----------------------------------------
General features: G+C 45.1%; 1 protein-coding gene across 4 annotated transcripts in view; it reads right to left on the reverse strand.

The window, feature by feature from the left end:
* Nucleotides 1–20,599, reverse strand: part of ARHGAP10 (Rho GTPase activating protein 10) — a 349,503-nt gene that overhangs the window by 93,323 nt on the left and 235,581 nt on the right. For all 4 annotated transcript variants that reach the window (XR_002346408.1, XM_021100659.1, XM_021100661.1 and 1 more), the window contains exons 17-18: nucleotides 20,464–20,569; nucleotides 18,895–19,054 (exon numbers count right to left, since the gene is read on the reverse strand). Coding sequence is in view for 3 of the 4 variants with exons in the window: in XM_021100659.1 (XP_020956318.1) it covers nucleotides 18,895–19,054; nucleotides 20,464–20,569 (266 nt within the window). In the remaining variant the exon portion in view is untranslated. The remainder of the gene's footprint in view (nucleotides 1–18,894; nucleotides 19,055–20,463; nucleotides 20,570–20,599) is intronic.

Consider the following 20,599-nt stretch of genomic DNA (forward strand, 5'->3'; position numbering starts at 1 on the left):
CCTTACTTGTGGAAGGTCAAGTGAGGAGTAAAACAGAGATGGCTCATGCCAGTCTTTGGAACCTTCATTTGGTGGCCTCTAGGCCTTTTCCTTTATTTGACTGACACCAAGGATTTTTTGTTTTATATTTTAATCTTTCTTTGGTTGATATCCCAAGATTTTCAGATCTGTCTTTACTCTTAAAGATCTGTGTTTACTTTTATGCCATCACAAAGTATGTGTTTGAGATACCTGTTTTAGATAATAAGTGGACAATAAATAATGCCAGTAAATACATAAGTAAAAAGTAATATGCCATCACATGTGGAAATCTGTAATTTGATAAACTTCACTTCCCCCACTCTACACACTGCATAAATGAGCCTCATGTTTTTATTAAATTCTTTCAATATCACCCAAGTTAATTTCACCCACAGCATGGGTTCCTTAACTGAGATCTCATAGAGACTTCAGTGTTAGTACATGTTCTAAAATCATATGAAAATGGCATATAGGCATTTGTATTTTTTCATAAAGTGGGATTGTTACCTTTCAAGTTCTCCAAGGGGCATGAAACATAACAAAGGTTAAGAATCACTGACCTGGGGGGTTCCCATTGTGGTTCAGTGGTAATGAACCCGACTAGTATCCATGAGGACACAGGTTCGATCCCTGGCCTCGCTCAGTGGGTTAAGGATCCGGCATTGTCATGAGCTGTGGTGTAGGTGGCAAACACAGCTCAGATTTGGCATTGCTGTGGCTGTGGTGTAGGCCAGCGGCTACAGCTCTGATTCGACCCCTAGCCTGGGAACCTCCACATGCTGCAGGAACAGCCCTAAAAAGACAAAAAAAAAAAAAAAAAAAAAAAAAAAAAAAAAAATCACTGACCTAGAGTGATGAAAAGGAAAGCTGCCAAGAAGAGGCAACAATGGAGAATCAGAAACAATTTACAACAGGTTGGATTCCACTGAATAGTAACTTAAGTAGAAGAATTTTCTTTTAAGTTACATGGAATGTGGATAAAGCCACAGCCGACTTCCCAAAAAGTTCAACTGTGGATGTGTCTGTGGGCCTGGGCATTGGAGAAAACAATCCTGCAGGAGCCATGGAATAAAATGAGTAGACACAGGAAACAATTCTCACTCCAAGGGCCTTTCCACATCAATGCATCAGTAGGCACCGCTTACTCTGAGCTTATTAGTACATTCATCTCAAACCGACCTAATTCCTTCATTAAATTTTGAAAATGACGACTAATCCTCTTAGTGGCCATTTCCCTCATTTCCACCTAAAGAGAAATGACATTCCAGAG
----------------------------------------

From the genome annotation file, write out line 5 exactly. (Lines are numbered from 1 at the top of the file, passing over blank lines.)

CCTTACTTGTGGAAGGTCAAGTGAGGAGTAAAACAGAGATGGCTCATGCCAGTCTTTGGAACCTTCATTTGGTGGCCTCTAGGCCTTTTCCTTTATTTGACTGACACCAAGGATTTTTTGTTTTATATTTTAATCTTTCTTTGGTTGATATCCCAAGATTTTCAGATCTGTCTTTACTCTTAAAGATCTGTGTTTACTTTTATGCCATCACAAAGTATGTGTTTGAGATACCTGTTTTAGATAATAAGTGGACAATAAATAATGCCAGTAAATACATAAGTAAAAAGTAATATGCCATCACATGTGGAAATCTGTAATTTGATAAACTTCACTTCCCCCACTCTACACACTGCATAAATGAGCCTCATGTTTTTATTAAATTCTTTCAATATCACCCAAGTTAATTTCACCCACAGCATGGGTTCCTTAACTGAGATCTCATAGAGACTTCAGTGTTAGTACATGTTCTAAAATCATATGAAAATGGCATATAGGCATTTGTATTTTTTCATAAAGTGGGATTGTTACCTTTCAAGTTCTCCAAGGGGCATGAAACATAACAAAGGTTAAGAATCACTGACCTGGGGGGTTCCCATTGTGGTTCAGTGGTAATGAACCCGACTAGTATCCATGAGGACACAGGTTCGATCCCTGGCCTCGCTCAGTGGGTTAAGGATCCGGCATTGTCATGAGCTGTGGTGTAGGTGGCAAACACAGCTCAGATTTGGCATTGCTGTGGCTGTGGTGTAGGCCAGCGGCTACAGCTCTGATTCGACCCCTAGCCTGGGAACCTCCACATGCTGCAGGAACAGCCCTAAAAAGACAAAAAAAAAAAAAAAAAAAAAAAAAAAAAAAAAAATCACTGACCTAGAGTGATGAAAAGGAAAGCTGCCAAGAAGAGGCAACAATGGAGAATCAGAAACAATTTACAACAGGTTGGATTCCACTGAATAGTAACTTAAGTAGAAGAATTTTCTTTTAAGTTACATGGAATGTGGATAAAGCCACAGCCGACTTCCCAAAAAGTTCAACTGTGGATGTGTCTGTGGGCCTGGGCATTGGAGAAAACAATCCTGCAGGAGCCATGGAATAAAATGAGTAGACACAGGAAACAATTCTCACTCCAAGGGCCTTTCCACATCAATGCATCAGTAGGCACCGCTTACTCTGAGCTTATTAGTACATTCATCTCAAACCGACCTAATTCCTTCATTAAATTTTGAAAATGACGACTAATCCTCTTAGTGGCCATTTCCCTCATTTCCACCTAAAGAGAAATGACATTCCAGAG